Even with the window AC unit at full blast, all our combined body heat is trapped under the covers, and I am sweaty and hot. Mexican hairless- xoloitscuintle, if you want the more exotic name- are often referred to as hot water bottle dogs, good for aching body parts, allergies, and asthma.
I have two, the older yet smaller female, Loopi (named for the Mexican province of Gaudalupe from whence she hails), and a male, Magic (named for the famous basketball player who sponsored the shelter we rescued him from). Both are in bed with me. And their sticky warm skin (yes, they really are hairless) against my own is indeed akin to sharing a bed with a couple of hot water bottles. This would be nice on a biting Winter night, but it is the eve of the eve of July fourth, and we are sweltering.

Normally, Loopi wouldn’t be caught dead sharing a bed with Magic, her sworn nemesis and ever-present annoyance since he stole her lime-light seven years ago when we adopted him. As soon as he noses the covers to be let in (unlike Loopi, he never managed to learn how to properly nudge his way under a blanket), Loopi would quickly exit with a bitchy little growl, translated roughly as, not you again! And spend the night alone in the guest bedroom.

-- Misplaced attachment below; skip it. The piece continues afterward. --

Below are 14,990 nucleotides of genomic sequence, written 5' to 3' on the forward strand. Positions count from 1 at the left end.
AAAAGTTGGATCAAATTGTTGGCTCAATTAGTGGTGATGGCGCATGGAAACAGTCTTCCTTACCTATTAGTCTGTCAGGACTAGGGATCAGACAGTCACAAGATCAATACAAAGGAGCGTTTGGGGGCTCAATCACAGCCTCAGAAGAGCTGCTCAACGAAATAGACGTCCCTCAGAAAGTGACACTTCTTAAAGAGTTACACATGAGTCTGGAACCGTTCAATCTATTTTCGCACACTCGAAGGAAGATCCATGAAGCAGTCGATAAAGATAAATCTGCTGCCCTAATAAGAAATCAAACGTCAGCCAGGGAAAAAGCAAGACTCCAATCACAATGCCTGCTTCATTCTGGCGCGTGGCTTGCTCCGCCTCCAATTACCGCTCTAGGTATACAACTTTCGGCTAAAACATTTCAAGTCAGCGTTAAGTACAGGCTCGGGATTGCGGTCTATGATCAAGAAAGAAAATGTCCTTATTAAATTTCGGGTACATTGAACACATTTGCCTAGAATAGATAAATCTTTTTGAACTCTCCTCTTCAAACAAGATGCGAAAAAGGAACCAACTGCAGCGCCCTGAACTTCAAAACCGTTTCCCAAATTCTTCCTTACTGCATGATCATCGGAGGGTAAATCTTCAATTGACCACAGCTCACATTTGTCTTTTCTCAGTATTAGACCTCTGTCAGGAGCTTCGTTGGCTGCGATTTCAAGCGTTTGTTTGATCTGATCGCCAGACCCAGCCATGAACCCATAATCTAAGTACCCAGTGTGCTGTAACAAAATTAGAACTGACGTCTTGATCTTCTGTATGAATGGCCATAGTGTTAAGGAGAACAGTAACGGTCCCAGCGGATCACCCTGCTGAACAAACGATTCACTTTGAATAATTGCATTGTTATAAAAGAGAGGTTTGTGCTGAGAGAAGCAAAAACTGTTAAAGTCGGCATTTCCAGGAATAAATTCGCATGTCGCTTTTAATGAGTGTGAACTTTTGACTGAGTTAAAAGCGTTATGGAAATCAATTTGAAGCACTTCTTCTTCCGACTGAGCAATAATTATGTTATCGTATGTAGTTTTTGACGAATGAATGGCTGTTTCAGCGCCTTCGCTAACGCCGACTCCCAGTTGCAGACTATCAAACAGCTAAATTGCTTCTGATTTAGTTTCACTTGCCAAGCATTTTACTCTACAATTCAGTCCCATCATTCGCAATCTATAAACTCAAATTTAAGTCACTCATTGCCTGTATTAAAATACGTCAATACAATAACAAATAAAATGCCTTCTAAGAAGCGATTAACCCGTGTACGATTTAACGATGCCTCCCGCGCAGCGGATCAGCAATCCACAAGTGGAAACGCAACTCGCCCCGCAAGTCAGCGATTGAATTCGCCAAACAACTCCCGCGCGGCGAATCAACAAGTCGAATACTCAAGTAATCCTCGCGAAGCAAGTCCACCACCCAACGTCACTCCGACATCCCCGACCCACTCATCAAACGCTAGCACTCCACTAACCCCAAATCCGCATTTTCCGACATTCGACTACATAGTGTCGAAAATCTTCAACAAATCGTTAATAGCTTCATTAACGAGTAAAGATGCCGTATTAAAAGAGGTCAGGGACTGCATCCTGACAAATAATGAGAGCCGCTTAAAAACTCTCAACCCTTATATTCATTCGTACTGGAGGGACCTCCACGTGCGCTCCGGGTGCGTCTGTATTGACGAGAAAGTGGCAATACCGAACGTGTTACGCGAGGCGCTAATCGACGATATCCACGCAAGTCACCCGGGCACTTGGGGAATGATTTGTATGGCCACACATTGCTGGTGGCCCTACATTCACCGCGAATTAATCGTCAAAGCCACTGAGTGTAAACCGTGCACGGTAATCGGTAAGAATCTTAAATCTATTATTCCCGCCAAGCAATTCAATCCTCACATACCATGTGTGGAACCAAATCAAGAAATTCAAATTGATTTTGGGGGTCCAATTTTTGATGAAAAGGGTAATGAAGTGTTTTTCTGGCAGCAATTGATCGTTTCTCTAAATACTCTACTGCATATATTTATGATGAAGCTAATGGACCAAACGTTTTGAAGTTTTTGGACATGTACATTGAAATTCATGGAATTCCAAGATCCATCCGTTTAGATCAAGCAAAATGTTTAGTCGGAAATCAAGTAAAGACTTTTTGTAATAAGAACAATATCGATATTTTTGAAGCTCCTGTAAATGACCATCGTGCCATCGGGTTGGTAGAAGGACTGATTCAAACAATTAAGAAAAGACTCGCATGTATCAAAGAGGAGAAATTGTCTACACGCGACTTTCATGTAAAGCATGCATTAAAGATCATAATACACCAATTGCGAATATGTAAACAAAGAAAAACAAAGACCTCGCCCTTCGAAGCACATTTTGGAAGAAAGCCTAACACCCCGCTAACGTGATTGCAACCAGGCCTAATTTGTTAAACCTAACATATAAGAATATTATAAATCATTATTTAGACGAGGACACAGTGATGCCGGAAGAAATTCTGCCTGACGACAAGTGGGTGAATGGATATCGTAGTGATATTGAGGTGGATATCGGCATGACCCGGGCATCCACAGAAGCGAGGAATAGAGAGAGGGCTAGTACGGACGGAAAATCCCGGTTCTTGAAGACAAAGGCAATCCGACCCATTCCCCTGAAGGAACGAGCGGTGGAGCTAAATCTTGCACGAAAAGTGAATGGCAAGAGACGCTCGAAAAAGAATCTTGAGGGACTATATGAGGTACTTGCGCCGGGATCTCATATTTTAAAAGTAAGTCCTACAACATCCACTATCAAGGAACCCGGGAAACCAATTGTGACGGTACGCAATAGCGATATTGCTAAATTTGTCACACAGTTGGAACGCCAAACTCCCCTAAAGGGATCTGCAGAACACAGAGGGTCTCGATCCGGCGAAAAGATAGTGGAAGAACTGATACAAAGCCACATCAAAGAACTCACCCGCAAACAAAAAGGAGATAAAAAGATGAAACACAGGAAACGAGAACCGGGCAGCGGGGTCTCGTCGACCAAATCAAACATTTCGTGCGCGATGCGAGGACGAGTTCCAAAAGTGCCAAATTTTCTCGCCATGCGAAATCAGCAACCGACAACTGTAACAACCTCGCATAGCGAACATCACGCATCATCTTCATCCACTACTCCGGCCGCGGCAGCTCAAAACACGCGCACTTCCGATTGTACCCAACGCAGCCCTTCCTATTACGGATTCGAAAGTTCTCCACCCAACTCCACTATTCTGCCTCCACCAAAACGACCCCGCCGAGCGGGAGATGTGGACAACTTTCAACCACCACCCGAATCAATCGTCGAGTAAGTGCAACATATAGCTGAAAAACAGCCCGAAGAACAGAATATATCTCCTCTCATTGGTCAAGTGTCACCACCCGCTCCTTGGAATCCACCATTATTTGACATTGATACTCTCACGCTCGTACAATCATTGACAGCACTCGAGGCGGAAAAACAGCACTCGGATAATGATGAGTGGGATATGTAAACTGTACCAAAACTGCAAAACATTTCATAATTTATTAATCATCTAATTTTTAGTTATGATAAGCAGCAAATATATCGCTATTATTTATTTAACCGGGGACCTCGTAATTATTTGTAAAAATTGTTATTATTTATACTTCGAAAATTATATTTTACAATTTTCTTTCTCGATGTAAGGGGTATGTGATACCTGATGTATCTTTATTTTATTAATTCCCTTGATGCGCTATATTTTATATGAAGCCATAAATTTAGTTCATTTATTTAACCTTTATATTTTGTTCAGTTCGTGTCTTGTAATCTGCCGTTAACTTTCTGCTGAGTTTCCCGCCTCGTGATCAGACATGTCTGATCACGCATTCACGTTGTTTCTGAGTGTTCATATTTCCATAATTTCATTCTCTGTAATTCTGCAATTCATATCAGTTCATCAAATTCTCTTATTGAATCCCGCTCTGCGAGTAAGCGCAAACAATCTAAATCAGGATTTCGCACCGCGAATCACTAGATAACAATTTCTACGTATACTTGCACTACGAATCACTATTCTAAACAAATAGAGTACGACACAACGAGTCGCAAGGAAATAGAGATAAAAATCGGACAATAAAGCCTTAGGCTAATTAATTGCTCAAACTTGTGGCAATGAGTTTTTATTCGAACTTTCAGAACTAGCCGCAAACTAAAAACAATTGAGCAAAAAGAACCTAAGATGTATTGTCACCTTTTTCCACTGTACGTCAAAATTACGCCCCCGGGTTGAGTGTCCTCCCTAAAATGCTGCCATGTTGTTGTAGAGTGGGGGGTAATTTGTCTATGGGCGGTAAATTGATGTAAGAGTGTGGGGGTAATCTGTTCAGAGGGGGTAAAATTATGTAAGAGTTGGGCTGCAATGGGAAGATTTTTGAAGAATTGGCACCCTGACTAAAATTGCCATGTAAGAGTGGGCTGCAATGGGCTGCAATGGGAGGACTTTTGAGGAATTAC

But Independence Day celebrations have already commenced with bottle rockets and roman candles, and more edgy smuggled contraband.  As the night progressed, each explosion, whistle, and pop sent her following more closely on my heels, and waiting pathetically outside the bathroom door when my mother demanded privacy for a shower.
Her anxiety has reduced her policy of not sharing a bed with Magic down to not sleeping on the same side, so I am sandwiched between them, each one lying on either side of my thighs. They both sleep perpendicular to my legs, and I am pinned. Any movement away on my part is taken as a reliquishment of my personal space, which they would immediately claim with and outstretched paw or nose, so I don’t even bother to try to get comfortable.
It is late, and a weeknight, but every once in a while we still hear the echoey boom of a lone firework. I sense Loopi’s ears move together in the dark, but mostly she is trusting, confident that I can protect her from any harm that might be impending.


About Haley Dziuk

Haley Dziuk writes both fiction and narrative nonfiction. Her stories and essays have appeared in "The Hoot Review" and "Nail Polish Stories." She works as a librarian for the Phoenix Public Library. When she's not writing or patrolling the stacks, she likes to sing along to her guitar, and go on mini adventures with her boyfriend.
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